In the last decade, the commons has become a keyword in environmental governance and political ecology, especially since the Nobel Prize went to Elinor Ostrom in 2009. At the same time, the commons has come to mean different things, depending on the theoretical approach used. What these approaches tend to share is an interest in – and often a celebration of – the commons as an alternative form of governance beyond the state and market economy. Traditional commons studies have focused on fishery, forestry, irrigation, water management and animal husbandry. In recent years, biodiversity, climate change, or digital resources have emerged as relevant in the study of the commons. In the context of increased socio-environmental conflicts around the world, the commons have also been placed on the political agendas: indigenous and peasant communities protecting their land, urban collectives defending public housing or urban gardens, as well as digital platforms demanding knowledge sharing.
From the mainstream perspective of “institutionalism” explained by the theory of Ostrom, the commons are understood as common-pool resources, a type of economic good which can be collectively governed for competing uses. When Hardin’s famous “Tragedy of the commons” stressed the inevitability of collective abuse of the commons, he was basically ossifying these in dualisms such as ‘state’ versus ‘market’, rational versus non-rational, good versus bad human nature. Ostrom criticized Hardin, inspiring a cohort of researchers to analyse the collective use of commons on a case by case, and thus, producing the famous institutional Design Principles for the sustainability of collectively-governed commons (1990). For Ostrom, increased cooperation in collective action implied setting up clear ‘boundaries’ of a community: smaller sizes, homogeneous identities, people who ‘share a past, and expect to share a future’ (Ostrom, 1990: 88). While she emphasized that resource users could overcome pure self-interest to include interest of others and long-term considerations, she still operated within the main assumption of rational choice commoners, inevitably reproducing the bias of autonomous and utilitarian subjects. Most studies take this Ostromian institutionalist perspective despite ambiguous albeit uneven power relations at work in the management of commons. Adopting, communicating, and renegotiating norms such as ‘trust and reciprocity’ - guiding principles of the institutional theory - have not accounted for the structural tendency to enclose commons for commodification: the statist-like (homogenous, narcissistic, and patriarchal) as well as market-like power relations within common-property regimes. The verb ‘commoning’ was proposed as a means to indicate the difficult dynamics of taking care of commons collectively.
Critical scholars have focused on the history of the commons as a tragedy of colonial enclosures or ‘accumulation by dispossession’ (Harvey 2003) and the dialectic of enclosures with collective struggles to re-claiming the commons (Caﬀentzis and Federici, 2014; De Angelis, 2013). Such critical turn in the study of commons has been necessary to dismantle the rather apolitical approach of institutionalists. Therefore, the common(s) are contextualized better within such historical struggles for a more just communal way of life based on collective responsibility and cooperation among earthly beings. Daily taking care of degraded forests, ﬁsheries, community land, are few examples of struggles of ‘being-in-common’ in a capitalist economy that has increasingly prioritized individual, short-term, material profits. Hence, commoning and the re-claiming and re-producing of commons are viewed as part of on-going emancipatory transformations for a future society centred around democratic and equalitarian socio-political relations of commoning ‘with/in the earth’ (Tola, 2015). However, political subjects are ambiguous effects of power: agency is located at the tension of ‘within/against’ power, which indicates the relational struggle to constitute both selves and our common lives in collectives. What gives ‘natural’ appearance to our subjectivities (e.g. the selﬁsh egoist, the ‘rule-breaker’ or the solidary commoner) is a naturalized politics, which often denies historicity. Therefore, critical perspectives on the production of ‘commoners’ as political subjects are crucial. Future research on commons could benefit by taking as a starting point the constitution of ‘commoner’ political subjectivity by hegemonic (capital-state) powers. The potential of commoning counter-hegemony is not related only to nurturing particular norms or subjectivities, but to performing more just and equalitarian relations of being-in-common, mutually bounded and vulnerable.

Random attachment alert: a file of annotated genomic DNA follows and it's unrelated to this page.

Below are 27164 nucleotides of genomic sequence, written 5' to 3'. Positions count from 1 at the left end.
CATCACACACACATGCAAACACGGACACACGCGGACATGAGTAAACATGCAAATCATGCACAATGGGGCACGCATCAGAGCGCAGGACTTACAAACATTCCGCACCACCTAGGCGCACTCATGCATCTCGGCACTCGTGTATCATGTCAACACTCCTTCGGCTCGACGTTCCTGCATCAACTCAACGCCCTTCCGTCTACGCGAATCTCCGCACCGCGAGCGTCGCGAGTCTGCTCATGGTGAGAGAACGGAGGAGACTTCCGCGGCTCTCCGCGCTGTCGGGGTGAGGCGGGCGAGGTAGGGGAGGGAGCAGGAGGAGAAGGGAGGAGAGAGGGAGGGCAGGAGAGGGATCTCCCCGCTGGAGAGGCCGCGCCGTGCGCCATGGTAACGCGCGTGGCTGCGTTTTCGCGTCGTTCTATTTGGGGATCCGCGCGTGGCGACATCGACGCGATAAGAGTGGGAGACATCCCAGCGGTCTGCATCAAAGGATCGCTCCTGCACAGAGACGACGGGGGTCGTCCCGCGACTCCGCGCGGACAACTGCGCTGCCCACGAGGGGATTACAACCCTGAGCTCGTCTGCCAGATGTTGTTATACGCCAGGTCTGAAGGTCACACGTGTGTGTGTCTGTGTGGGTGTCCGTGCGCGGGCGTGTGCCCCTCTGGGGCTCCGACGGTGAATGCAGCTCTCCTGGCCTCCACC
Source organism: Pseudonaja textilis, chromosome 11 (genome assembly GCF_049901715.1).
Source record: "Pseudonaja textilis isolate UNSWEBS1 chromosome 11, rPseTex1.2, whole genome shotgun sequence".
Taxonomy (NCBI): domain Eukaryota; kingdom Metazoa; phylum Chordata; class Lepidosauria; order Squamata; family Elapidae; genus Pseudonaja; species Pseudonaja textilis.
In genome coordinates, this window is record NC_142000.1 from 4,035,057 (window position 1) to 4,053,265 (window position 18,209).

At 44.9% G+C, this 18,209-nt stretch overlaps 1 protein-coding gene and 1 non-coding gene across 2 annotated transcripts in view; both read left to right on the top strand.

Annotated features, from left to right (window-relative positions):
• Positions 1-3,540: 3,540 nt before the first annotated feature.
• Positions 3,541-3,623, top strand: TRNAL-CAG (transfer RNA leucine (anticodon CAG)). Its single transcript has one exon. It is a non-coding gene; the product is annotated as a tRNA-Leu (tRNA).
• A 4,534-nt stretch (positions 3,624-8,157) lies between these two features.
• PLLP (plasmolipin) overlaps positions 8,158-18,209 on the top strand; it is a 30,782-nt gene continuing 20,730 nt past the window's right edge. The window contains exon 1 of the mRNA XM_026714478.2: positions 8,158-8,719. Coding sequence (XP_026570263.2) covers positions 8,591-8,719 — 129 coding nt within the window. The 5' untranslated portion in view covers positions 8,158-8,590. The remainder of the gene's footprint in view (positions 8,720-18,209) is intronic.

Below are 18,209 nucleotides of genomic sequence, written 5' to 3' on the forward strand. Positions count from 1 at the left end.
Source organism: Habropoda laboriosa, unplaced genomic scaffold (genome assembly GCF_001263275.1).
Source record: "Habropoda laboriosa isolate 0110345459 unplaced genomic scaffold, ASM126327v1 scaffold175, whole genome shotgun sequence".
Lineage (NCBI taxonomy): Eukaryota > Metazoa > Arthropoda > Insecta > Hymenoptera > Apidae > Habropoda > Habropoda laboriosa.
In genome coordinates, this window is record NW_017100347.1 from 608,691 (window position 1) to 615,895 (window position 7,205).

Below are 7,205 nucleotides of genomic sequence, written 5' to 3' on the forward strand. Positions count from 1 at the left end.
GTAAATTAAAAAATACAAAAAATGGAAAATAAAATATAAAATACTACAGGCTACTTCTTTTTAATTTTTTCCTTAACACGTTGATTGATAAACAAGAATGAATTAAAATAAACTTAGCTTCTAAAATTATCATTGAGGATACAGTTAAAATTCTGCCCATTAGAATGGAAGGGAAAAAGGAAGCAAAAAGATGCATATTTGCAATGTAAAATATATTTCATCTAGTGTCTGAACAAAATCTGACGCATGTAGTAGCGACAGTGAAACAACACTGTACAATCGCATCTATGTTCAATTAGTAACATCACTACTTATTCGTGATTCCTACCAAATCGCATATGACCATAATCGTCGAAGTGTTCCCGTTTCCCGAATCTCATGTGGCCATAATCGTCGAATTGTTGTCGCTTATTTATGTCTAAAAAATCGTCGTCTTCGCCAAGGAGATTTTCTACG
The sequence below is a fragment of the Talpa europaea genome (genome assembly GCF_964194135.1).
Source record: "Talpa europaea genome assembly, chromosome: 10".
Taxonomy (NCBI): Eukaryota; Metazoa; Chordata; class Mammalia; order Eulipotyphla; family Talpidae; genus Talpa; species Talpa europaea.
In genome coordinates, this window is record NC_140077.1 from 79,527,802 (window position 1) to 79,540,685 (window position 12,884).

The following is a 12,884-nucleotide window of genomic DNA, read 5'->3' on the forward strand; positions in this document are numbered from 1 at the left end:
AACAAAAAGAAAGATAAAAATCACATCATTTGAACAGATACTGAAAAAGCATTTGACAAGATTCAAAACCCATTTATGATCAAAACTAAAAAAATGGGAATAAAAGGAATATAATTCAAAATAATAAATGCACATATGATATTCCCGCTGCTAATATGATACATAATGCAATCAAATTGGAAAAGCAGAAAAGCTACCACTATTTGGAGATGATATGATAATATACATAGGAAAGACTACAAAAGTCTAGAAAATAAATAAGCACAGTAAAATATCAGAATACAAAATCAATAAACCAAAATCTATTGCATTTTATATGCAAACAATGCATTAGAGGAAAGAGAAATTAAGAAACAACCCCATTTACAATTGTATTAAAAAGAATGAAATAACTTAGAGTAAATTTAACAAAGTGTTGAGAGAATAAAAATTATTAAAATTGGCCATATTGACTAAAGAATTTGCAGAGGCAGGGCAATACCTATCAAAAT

References and further readings:
Caffentzis, George and Federici, Silvia (2014), "Commons against and beyond capitalism", Community Development Journal, Vol. 49(S1): 92–105.
De Angelis, Massimo (2013), "Does capital need a commons fix?", Ephemera, Vol. 13(3): 603–615.
Ostrom, Elinor (1990,) Governing the Commons. Cambridge: Cambridge University Press.
Tola, Miriam (2015), "Commoning With/in the Earth: Hardt, Negri and Feminist Natures", Theory & Event, Vol. 18(4).
Irina Velicu is a political scientist working on socio-environmental justice conflicts and movements. She holds a PhD in Political Science from the University of Hawaii. Her recent publications can be found in Theory, Culture & Society, Geoforum, Globalizations, New Political Science.
Como citarVelicu, Irina (2019), "Commons", Dicionário Alice. Consultado a 16.02.20, em https://alice.ces.uc.pt/dictionary/index.php?id=23838&pag=23918&entry=24255&id_lingua=2. ISBN: 978-989-8847-08-9